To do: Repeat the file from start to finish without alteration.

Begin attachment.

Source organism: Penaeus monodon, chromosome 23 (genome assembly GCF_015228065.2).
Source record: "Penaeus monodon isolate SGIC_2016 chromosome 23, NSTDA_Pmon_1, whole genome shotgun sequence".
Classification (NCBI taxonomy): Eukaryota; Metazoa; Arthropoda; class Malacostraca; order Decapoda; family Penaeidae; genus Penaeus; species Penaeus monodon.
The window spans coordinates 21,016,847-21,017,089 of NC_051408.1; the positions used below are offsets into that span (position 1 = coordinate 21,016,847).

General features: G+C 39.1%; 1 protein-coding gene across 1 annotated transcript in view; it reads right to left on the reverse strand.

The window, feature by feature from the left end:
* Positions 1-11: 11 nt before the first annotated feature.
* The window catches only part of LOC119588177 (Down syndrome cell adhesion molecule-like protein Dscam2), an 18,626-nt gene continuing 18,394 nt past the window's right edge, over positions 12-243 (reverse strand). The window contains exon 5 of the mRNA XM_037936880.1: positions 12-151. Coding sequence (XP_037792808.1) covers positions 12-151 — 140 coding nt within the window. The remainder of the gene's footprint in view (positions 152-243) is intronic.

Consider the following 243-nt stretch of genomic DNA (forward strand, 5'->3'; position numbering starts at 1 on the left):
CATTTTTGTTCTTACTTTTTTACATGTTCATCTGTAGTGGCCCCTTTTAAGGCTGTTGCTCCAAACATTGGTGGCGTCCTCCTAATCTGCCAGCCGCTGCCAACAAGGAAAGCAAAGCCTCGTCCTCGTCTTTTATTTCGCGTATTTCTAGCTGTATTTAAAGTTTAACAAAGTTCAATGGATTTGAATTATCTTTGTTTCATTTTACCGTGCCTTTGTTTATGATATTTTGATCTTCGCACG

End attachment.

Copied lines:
Source organism: Penaeus monodon, chromosome 23 (genome assembly GCF_015228065.2).
Source record: "Penaeus monodon isolate SGIC_2016 chromosome 23, NSTDA_Pmon_1, whole genome shotgun sequence".
Classification (NCBI taxonomy): Eukaryota; Metazoa; Arthropoda; class Malacostraca; order Decapoda; family Penaeidae; genus Penaeus; species Penaeus monodon.
The window spans coordinates 21,016,847-21,017,089 of NC_051408.1; the positions used below are offsets into that span (position 1 = coordinate 21,016,847).

General features: G+C 39.1%; 1 protein-coding gene across 1 annotated transcript in view; it reads right to left on the reverse strand.

The window, feature by feature from the left end:
* Positions 1-11: 11 nt before the first annotated feature.
* The window catches only part of LOC119588177 (Down syndrome cell adhesion molecule-like protein Dscam2), an 18,626-nt gene continuing 18,394 nt past the window's right edge, over positions 12-243 (reverse strand). The window contains exon 5 of the mRNA XM_037936880.1: positions 12-151. Coding sequence (XP_037792808.1) covers positions 12-151 — 140 coding nt within the window. The remainder of the gene's footprint in view (positions 152-243) is intronic.

Consider the following 243-nt stretch of genomic DNA (forward strand, 5'->3'; position numbering starts at 1 on the left):
CATTTTTGTTCTTACTTTTTTACATGTTCATCTGTAGTGGCCCCTTTTAAGGCTGTTGCTCCAAACATTGGTGGCGTCCTCCTAATCTGCCAGCCGCTGCCAACAAGGAAAGCAAAGCCTCGTCCTCGTCTTTTATTTCGCGTATTTCTAGCTGTATTTAAAGTTTAACAAAGTTCAATGGATTTGAATTATCTTTGTTTCATTTTACCGTGCCTTTGTTTATGATATTTTGATCTTCGCACG